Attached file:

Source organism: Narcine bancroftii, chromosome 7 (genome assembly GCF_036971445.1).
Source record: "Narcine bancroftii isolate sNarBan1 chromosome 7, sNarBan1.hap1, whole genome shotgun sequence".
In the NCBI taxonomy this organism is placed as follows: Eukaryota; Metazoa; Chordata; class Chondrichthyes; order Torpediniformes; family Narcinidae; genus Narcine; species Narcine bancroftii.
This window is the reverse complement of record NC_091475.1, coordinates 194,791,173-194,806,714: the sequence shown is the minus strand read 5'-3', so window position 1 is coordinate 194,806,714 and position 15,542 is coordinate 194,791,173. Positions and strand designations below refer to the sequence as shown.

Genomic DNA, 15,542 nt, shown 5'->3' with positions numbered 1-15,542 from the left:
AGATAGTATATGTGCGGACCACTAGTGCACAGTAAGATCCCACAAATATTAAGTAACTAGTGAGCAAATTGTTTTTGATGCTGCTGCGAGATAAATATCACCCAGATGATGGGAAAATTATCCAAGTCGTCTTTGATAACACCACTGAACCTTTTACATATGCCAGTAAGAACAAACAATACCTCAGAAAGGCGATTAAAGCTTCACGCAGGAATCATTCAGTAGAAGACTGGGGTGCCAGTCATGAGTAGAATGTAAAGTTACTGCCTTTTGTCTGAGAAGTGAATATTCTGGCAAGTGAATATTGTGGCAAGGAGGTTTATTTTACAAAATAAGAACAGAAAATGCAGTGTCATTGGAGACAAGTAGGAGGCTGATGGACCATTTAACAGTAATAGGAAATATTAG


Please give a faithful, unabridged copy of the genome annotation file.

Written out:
Source organism: Narcine bancroftii, chromosome 7 (genome assembly GCF_036971445.1).
Source record: "Narcine bancroftii isolate sNarBan1 chromosome 7, sNarBan1.hap1, whole genome shotgun sequence".
In the NCBI taxonomy this organism is placed as follows: Eukaryota; Metazoa; Chordata; class Chondrichthyes; order Torpediniformes; family Narcinidae; genus Narcine; species Narcine bancroftii.
This window is the reverse complement of record NC_091475.1, coordinates 194,791,173-194,806,714: the sequence shown is the minus strand read 5'-3', so window position 1 is coordinate 194,806,714 and position 15,542 is coordinate 194,791,173. Positions and strand designations below refer to the sequence as shown.

Genomic DNA, 15,542 nt, shown 5'->3' with positions numbered 1-15,542 from the left:
AGATAGTATATGTGCGGACCACTAGTGCACAGTAAGATCCCACAAATATTAAGTAACTAGTGAGCAAATTGTTTTTGATGCTGCTGCGAGATAAATATCACCCAGATGATGGGAAAATTATCCAAGTCGTCTTTGATAACACCACTGAACCTTTTACATATGCCAGTAAGAACAAACAATACCTCAGAAAGGCGATTAAAGCTTCACGCAGGAATCATTCAGTAGAAGACTGGGGTGCCAGTCATGAGTAGAATGTAAAGTTACTGCCTTTTGTCTGAGAAGTGAATATTCTGGCAAGTGAATATTGTGGCAAGGAGGTTTATTTTACAAAATAAGAACAGAAAATGCAGTGTCATTGGAGACAAGTAGGAGGCTGATGGACCATTTAACAGTAATAGGAAATATTAG